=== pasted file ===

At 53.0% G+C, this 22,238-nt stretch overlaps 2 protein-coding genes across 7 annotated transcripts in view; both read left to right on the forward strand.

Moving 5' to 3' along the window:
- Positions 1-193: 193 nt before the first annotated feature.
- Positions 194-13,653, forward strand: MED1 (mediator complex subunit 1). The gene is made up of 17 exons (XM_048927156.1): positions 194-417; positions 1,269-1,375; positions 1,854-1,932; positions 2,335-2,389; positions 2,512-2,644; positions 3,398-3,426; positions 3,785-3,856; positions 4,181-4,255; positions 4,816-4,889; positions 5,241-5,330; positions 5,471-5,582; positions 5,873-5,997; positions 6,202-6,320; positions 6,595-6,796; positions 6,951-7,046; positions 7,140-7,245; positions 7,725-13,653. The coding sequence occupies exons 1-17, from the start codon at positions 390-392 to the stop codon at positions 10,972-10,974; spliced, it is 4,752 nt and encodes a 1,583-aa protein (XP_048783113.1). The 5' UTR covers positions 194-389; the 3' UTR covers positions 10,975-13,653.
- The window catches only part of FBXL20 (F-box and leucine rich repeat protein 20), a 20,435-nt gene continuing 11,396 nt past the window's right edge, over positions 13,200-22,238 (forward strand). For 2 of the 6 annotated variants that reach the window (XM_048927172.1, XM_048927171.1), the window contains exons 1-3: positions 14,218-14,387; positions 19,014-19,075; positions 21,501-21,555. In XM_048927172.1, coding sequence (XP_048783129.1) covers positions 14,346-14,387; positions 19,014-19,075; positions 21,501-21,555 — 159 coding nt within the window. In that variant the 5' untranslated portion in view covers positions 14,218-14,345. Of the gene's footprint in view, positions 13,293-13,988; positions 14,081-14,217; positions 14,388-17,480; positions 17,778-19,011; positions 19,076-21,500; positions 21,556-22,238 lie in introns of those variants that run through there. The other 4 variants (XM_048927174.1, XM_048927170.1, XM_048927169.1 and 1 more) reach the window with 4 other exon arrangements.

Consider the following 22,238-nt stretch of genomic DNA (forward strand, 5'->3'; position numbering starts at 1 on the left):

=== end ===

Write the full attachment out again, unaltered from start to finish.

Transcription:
At 53.0% G+C, this 22,238-nt stretch overlaps 2 protein-coding genes across 7 annotated transcripts in view; both read left to right on the forward strand.

Moving 5' to 3' along the window:
- Positions 1-193: 193 nt before the first annotated feature.
- Positions 194-13,653, forward strand: MED1 (mediator complex subunit 1). The gene is made up of 17 exons (XM_048927156.1): positions 194-417; positions 1,269-1,375; positions 1,854-1,932; positions 2,335-2,389; positions 2,512-2,644; positions 3,398-3,426; positions 3,785-3,856; positions 4,181-4,255; positions 4,816-4,889; positions 5,241-5,330; positions 5,471-5,582; positions 5,873-5,997; positions 6,202-6,320; positions 6,595-6,796; positions 6,951-7,046; positions 7,140-7,245; positions 7,725-13,653. The coding sequence occupies exons 1-17, from the start codon at positions 390-392 to the stop codon at positions 10,972-10,974; spliced, it is 4,752 nt and encodes a 1,583-aa protein (XP_048783113.1). The 5' UTR covers positions 194-389; the 3' UTR covers positions 10,975-13,653.
- The window catches only part of FBXL20 (F-box and leucine rich repeat protein 20), a 20,435-nt gene continuing 11,396 nt past the window's right edge, over positions 13,200-22,238 (forward strand). For 2 of the 6 annotated variants that reach the window (XM_048927172.1, XM_048927171.1), the window contains exons 1-3: positions 14,218-14,387; positions 19,014-19,075; positions 21,501-21,555. In XM_048927172.1, coding sequence (XP_048783129.1) covers positions 14,346-14,387; positions 19,014-19,075; positions 21,501-21,555 — 159 coding nt within the window. In that variant the 5' untranslated portion in view covers positions 14,218-14,345. Of the gene's footprint in view, positions 13,293-13,988; positions 14,081-14,217; positions 14,388-17,480; positions 17,778-19,011; positions 19,076-21,500; positions 21,556-22,238 lie in introns of those variants that run through there. The other 4 variants (XM_048927174.1, XM_048927170.1, XM_048927169.1 and 1 more) reach the window with 4 other exon arrangements.

Consider the following 22,238-nt stretch of genomic DNA (forward strand, 5'->3'; position numbering starts at 1 on the left):